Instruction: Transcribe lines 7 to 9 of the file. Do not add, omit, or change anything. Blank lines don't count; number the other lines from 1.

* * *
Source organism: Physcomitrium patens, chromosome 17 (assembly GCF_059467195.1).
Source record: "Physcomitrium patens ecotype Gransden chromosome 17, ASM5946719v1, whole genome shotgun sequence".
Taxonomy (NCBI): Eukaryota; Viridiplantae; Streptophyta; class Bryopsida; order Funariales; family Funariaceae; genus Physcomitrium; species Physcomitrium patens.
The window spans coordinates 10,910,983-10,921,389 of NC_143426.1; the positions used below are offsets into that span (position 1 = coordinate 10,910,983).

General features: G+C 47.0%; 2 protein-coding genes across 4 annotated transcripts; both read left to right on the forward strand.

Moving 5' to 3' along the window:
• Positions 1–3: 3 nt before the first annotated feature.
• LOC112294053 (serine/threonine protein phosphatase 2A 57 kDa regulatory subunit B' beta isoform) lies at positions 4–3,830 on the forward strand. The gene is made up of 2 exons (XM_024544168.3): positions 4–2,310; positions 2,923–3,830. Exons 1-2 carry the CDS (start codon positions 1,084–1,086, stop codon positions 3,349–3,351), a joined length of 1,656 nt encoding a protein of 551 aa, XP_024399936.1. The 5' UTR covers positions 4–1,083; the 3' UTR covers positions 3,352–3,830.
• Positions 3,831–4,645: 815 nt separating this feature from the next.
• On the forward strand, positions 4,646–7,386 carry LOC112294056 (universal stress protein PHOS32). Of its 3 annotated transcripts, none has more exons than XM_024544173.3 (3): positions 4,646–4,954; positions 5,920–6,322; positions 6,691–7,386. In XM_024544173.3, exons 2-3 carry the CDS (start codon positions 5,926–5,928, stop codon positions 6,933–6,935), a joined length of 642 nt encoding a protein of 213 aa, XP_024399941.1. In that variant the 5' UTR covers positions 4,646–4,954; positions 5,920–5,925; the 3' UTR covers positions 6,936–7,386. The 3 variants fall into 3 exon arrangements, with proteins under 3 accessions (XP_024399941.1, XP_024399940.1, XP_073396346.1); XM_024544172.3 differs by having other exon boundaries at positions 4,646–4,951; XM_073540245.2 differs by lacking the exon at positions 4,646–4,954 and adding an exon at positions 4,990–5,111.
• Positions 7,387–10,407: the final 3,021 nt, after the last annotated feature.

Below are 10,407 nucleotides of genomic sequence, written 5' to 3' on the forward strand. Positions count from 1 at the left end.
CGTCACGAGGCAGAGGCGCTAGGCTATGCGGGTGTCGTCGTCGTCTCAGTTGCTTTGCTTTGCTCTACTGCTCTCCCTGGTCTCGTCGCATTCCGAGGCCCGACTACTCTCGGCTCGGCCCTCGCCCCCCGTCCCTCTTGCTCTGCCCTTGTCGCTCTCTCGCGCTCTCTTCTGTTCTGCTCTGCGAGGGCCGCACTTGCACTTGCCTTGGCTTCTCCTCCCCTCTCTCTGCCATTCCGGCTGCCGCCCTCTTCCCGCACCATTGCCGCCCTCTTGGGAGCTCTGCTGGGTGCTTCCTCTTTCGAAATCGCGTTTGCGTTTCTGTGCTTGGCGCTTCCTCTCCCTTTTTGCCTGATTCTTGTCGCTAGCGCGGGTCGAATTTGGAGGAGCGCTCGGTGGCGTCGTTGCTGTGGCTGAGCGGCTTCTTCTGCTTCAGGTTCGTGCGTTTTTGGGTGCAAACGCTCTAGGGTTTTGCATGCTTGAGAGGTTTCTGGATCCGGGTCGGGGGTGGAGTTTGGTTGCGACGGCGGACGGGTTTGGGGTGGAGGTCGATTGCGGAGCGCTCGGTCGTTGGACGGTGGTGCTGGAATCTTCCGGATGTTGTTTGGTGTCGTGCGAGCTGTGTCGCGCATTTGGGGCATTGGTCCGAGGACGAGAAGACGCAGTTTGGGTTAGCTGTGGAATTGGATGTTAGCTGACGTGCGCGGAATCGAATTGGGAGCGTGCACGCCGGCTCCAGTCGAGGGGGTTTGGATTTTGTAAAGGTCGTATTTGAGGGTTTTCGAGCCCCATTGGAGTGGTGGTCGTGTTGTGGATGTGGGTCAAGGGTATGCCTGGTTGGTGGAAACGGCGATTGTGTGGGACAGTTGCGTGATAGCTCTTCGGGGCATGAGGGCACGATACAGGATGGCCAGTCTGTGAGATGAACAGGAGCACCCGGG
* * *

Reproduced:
• Positions 1–3: 3 nt before the first annotated feature.
• LOC112294053 (serine/threonine protein phosphatase 2A 57 kDa regulatory subunit B' beta isoform) lies at positions 4–3,830 on the forward strand. The gene is made up of 2 exons (XM_024544168.3): positions 4–2,310; positions 2,923–3,830. Exons 1-2 carry the CDS (start codon positions 1,084–1,086, stop codon positions 3,349–3,351), a joined length of 1,656 nt encoding a protein of 551 aa, XP_024399936.1. The 5' UTR covers positions 4–1,083; the 3' UTR covers positions 3,352–3,830.
• Positions 3,831–4,645: 815 nt separating this feature from the next.